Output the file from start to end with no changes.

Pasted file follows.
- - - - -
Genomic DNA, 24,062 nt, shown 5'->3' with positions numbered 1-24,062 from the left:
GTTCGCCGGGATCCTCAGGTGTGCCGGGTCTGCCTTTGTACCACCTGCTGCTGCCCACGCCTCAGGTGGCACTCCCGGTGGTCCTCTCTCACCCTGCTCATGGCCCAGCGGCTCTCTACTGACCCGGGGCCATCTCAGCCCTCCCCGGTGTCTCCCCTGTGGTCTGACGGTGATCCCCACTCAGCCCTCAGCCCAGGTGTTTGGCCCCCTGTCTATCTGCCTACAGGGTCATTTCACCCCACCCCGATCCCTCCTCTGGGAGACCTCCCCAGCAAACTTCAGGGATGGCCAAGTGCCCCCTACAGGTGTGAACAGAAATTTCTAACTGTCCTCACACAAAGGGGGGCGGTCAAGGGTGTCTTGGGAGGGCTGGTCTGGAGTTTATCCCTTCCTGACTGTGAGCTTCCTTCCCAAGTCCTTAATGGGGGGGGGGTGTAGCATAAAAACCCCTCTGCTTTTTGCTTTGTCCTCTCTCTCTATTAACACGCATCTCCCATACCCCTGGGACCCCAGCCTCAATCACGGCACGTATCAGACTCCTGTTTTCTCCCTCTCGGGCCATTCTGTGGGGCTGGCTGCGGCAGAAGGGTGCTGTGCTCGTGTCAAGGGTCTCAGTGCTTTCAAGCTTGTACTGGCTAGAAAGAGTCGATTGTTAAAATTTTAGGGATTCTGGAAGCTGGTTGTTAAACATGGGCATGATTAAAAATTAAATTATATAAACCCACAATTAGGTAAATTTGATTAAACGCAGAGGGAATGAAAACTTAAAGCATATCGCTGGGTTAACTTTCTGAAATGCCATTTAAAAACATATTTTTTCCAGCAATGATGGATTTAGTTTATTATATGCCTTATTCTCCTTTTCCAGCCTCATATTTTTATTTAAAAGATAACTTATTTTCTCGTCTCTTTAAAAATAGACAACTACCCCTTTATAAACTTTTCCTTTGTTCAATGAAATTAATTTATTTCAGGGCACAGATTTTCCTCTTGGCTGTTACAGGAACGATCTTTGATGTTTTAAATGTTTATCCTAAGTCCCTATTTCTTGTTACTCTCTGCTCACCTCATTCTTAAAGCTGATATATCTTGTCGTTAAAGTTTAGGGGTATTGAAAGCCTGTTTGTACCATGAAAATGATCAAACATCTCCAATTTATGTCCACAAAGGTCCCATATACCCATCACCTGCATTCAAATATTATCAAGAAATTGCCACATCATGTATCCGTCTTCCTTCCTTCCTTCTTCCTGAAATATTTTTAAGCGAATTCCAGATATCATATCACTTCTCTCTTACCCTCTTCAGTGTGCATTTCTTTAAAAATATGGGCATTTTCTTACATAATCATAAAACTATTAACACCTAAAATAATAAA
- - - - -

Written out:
Genomic DNA, 24,062 nt, shown 5'->3' with positions numbered 1-24,062 from the left:
GTTCGCCGGGATCCTCAGGTGTGCCGGGTCTGCCTTTGTACCACCTGCTGCTGCCCACGCCTCAGGTGGCACTCCCGGTGGTCCTCTCTCACCCTGCTCATGGCCCAGCGGCTCTCTACTGACCCGGGGCCATCTCAGCCCTCCCCGGTGTCTCCCCTGTGGTCTGACGGTGATCCCCACTCAGCCCTCAGCCCAGGTGTTTGGCCCCCTGTCTATCTGCCTACAGGGTCATTTCACCCCACCCCGATCCCTCCTCTGGGAGACCTCCCCAGCAAACTTCAGGGATGGCCAAGTGCCCCCTACAGGTGTGAACAGAAATTTCTAACTGTCCTCACACAAAGGGGGGCGGTCAAGGGTGTCTTGGGAGGGCTGGTCTGGAGTTTATCCCTTCCTGACTGTGAGCTTCCTTCCCAAGTCCTTAATGGGGGGGGGGTGTAGCATAAAAACCCCTCTGCTTTTTGCTTTGTCCTCTCTCTCTATTAACACGCATCTCCCATACCCCTGGGACCCCAGCCTCAATCACGGCACGTATCAGACTCCTGTTTTCTCCCTCTCGGGCCATTCTGTGGGGCTGGCTGCGGCAGAAGGGTGCTGTGCTCGTGTCAAGGGTCTCAGTGCTTTCAAGCTTGTACTGGCTAGAAAGAGTCGATTGTTAAAATTTTAGGGATTCTGGAAGCTGGTTGTTAAACATGGGCATGATTAAAAATTAAATTATATAAACCCACAATTAGGTAAATTTGATTAAACGCAGAGGGAATGAAAACTTAAAGCATATCGCTGGGTTAACTTTCTGAAATGCCATTTAAAAACATATTTTTTCCAGCAATGATGGATTTAGTTTATTATATGCCTTATTCTCCTTTTCCAGCCTCATATTTTTATTTAAAAGATAACTTATTTTCTCGTCTCTTTAAAAATAGACAACTACCCCTTTATAAACTTTTCCTTTGTTCAATGAAATTAATTTATTTCAGGGCACAGATTTTCCTCTTGGCTGTTACAGGAACGATCTTTGATGTTTTAAATGTTTATCCTAAGTCCCTATTTCTTGTTACTCTCTGCTCACCTCATTCTTAAAGCTGATATATCTTGTCGTTAAAGTTTAGGGGTATTGAAAGCCTGTTTGTACCATGAAAATGATCAAACATCTCCAATTTATGTCCACAAAGGTCCCATATACCCATCACCTGCATTCAAATATTATCAAGAAATTGCCACATCATGTATCCGTCTTCCTTCCTTCCTTCTTCCTGAAATATTTTTAAGCGAATTCCAGATATCATATCACTTCTCTCTTACCCTCTTCAGTGTGCATTTCTTTAAAAATATGGGCATTTTCTTACATAATCATAAAACTATTAACACCTAAAATAATAAA